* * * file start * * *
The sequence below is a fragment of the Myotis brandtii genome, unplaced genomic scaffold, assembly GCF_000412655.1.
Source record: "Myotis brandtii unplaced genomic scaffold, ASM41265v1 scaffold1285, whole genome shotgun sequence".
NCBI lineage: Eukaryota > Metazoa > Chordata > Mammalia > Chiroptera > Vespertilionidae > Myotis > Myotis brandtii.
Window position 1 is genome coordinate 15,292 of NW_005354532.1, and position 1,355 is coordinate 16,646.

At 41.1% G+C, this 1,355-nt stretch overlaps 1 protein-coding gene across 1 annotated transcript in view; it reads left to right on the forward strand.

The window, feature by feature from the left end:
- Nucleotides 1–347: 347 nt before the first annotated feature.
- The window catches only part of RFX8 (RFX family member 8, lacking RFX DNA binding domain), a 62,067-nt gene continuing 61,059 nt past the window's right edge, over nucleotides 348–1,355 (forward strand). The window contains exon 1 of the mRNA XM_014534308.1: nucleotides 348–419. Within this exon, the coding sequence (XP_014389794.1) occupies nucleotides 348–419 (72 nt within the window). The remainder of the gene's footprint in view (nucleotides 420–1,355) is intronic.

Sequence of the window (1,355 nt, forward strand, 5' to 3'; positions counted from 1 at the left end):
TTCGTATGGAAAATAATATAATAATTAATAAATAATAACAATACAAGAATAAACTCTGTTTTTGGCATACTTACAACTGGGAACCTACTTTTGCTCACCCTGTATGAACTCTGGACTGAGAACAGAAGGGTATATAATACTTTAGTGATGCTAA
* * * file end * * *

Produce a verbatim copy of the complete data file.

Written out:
The sequence below is a fragment of the Myotis brandtii genome, unplaced genomic scaffold, assembly GCF_000412655.1.
Source record: "Myotis brandtii unplaced genomic scaffold, ASM41265v1 scaffold1285, whole genome shotgun sequence".
NCBI lineage: Eukaryota > Metazoa > Chordata > Mammalia > Chiroptera > Vespertilionidae > Myotis > Myotis brandtii.
Window position 1 is genome coordinate 15,292 of NW_005354532.1, and position 1,355 is coordinate 16,646.

At 41.1% G+C, this 1,355-nt stretch overlaps 1 protein-coding gene across 1 annotated transcript in view; it reads left to right on the forward strand.

The window, feature by feature from the left end:
- Nucleotides 1–347: 347 nt before the first annotated feature.
- The window catches only part of RFX8 (RFX family member 8, lacking RFX DNA binding domain), a 62,067-nt gene continuing 61,059 nt past the window's right edge, over nucleotides 348–1,355 (forward strand). The window contains exon 1 of the mRNA XM_014534308.1: nucleotides 348–419. Within this exon, the coding sequence (XP_014389794.1) occupies nucleotides 348–419 (72 nt within the window). The remainder of the gene's footprint in view (nucleotides 420–1,355) is intronic.

Sequence of the window (1,355 nt, forward strand, 5' to 3'; positions counted from 1 at the left end):
TTCGTATGGAAAATAATATAATAATTAATAAATAATAACAATACAAGAATAAACTCTGTTTTTGGCATACTTACAACTGGGAACCTACTTTTGCTCACCCTGTATGAACTCTGGACTGAGAACAGAAGGGTATATAATACTTTAGTGATGCTAA